The protection of natural shorelines and their ecosystems is vital to the preservation of the watersheds and lake water quality in Michigan. Over the past two years, Long Lake Township has taken a major step forward in addressing a new threat to northern Michigan shorelines.

Read about the work to prevent dredging on Long Lake.

Update: January, 2018

The Traverse City Record-Eagle   December 31, 2017 page A08 -- Letter to the Editor

Natural buffers needed 

For more than 10 years I have led an urban stormwater walk for watershed students. The walk starts at Hull Park and continues to where the Ottaway (Boardman) River discharges into Grand Traverse Bay. Pointed out is the existing riparian tree cover and natural riparian vegetative buffering of the river. This is essential for water quality and must be greatly valued. For an urban waterway, this is unique.

At Hannah Park, I point out the created vegetative buffer made possible by a partnership of the city, the Watershed Center and the Grand Traverse Conservation District. Many dollars, time and effort was expended to heal a highly-degraded river bank. Ironically, across the river the trees, root systems and vegetation were removed, as well as the riverbank hardened with sheet pile — all to accommodate a “river walkway.” As the Downtown Development Authority moves forward with a design by Gourdie- Fraser, Inc. to continue the river walkway, it is essential that the existing vegetation be valued and actually must be enhanced with additional natural buffering.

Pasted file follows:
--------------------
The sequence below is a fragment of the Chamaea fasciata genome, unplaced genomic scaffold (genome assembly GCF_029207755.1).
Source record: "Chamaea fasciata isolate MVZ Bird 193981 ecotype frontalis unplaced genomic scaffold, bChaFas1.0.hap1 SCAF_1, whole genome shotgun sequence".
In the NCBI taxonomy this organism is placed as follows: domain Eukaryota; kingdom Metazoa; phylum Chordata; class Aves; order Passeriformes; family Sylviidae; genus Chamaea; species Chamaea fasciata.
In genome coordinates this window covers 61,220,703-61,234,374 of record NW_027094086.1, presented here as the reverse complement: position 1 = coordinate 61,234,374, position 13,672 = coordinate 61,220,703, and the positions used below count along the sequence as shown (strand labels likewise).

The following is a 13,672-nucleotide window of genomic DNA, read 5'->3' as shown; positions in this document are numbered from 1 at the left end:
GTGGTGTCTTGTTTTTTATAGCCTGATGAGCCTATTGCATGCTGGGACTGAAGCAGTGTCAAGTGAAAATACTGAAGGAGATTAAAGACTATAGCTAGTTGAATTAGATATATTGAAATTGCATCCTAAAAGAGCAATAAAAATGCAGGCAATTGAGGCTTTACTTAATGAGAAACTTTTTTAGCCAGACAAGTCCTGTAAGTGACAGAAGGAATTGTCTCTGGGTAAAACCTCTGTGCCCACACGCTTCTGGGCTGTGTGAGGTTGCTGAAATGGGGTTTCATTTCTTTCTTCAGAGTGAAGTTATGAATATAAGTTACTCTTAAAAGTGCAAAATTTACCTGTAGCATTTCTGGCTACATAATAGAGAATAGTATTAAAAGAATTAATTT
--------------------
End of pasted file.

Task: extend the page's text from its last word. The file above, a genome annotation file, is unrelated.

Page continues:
Once an over-engineered river with sheet pile and concrete is created, the natural river is gone forever.

John A. Nelson, Grand Traverse Baykeeper, Emeritus Traverse City

NMEAC note: Nelson is also a long time member of the NMEAC Board.   

NMC's new water studies programs are energizing students and community understanding!

our view       Editorial, January 8, 2018   http://record-eagle.cnhi.newsmemory.com


"To students who have completed a relatively new program at Northwestern Michigan College and are receiving their bachelor’s degree and multiple job offers. The bachelor of science in marine technology degree was created two years ago to follow the associate degree in marine technology.

“We are essentially providing a continuation in the education to cover advanced skills to help make our students ready for project management and more technical work,” said Hans VanSumeren, Great Lakes Water Studies Institute director. “Because of this, our graduates, even before they graduate, are finding job offers within the field.”

Multiple students have accepted job offers to work on renewable ocean technologies, hydrographic surveys and mappings of lakes and oceans, creating bridges and more."


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